China is on the brink of adding human genes and embryos to the section of its civil code that protects personality rights, such as the right to physical well-being, freedom, privacy, and dignity. If the regulation is adopted, gene-editing experiments that endanger human health can be considered a violation of those rights.
The last-minute revision comes in the wake of the gene-editing experiments resulting in the birth of twin girls with altered DNA, conducted by Chinese biophysicist He Jiankui, PhD, in 2018. Dr. Jiankui was subsequently heavily criticized by Chinese authorities and dismissed from the Southern University of Science and Technology in Shenzhen, but it is unclear whether he broke any laws existing in China at the time of his experiments.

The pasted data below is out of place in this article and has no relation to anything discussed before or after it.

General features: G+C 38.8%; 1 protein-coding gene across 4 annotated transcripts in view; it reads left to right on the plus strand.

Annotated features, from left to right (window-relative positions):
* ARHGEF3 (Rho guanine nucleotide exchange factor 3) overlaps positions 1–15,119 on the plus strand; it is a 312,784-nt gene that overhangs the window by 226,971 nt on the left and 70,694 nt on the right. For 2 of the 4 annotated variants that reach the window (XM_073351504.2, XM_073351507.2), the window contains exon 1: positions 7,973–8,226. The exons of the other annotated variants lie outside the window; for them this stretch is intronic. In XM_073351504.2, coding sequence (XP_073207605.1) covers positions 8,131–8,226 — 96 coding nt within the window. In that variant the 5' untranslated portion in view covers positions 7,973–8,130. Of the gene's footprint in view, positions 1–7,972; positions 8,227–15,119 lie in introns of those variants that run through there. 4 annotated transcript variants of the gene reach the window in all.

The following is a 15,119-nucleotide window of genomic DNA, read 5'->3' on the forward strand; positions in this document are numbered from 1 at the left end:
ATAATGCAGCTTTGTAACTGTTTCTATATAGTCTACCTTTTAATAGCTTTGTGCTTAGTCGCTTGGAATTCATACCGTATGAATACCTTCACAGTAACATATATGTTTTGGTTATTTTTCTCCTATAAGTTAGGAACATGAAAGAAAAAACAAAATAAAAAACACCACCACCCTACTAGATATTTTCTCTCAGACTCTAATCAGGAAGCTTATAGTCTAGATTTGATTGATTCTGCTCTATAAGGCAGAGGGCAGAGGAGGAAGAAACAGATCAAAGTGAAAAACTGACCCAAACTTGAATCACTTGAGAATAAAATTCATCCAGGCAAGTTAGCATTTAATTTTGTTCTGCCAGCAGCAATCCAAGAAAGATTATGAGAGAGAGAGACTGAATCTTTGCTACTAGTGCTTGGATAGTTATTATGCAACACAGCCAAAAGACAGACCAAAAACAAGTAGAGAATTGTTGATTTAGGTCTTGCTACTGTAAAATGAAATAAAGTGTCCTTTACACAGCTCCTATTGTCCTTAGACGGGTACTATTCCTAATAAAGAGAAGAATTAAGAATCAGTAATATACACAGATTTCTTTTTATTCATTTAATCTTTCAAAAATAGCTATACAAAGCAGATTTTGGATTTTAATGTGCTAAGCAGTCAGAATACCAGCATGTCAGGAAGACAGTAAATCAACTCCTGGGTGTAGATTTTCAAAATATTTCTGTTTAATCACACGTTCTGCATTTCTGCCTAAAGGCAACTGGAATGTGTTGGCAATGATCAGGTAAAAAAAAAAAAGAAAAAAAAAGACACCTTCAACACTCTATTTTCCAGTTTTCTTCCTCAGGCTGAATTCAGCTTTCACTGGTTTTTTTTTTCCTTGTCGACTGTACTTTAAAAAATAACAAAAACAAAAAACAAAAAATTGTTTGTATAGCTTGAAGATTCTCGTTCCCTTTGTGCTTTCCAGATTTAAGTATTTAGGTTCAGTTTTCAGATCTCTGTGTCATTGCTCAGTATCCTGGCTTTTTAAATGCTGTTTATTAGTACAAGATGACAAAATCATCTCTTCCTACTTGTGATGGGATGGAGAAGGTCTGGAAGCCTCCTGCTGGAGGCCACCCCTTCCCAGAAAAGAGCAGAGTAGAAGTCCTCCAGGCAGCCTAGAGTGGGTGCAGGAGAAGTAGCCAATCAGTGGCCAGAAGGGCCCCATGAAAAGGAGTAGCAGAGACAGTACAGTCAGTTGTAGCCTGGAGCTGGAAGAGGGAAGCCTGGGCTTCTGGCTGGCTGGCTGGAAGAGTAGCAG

“The law makes clear that those who do research with human genes and embryos cannot endanger human health or violate ethics,” Zhang Peng, a criminal-law scholar at Beijing Wuzi University, told Nature.
This latest draft of China’s civil code, which applies to manipulating genes in adults as well as embryos, is expected to be adopted in March of 2020. The country’s health ministry also has drafted regulations that would impose penalties for scientists who do not obtain approval before editing human embryos.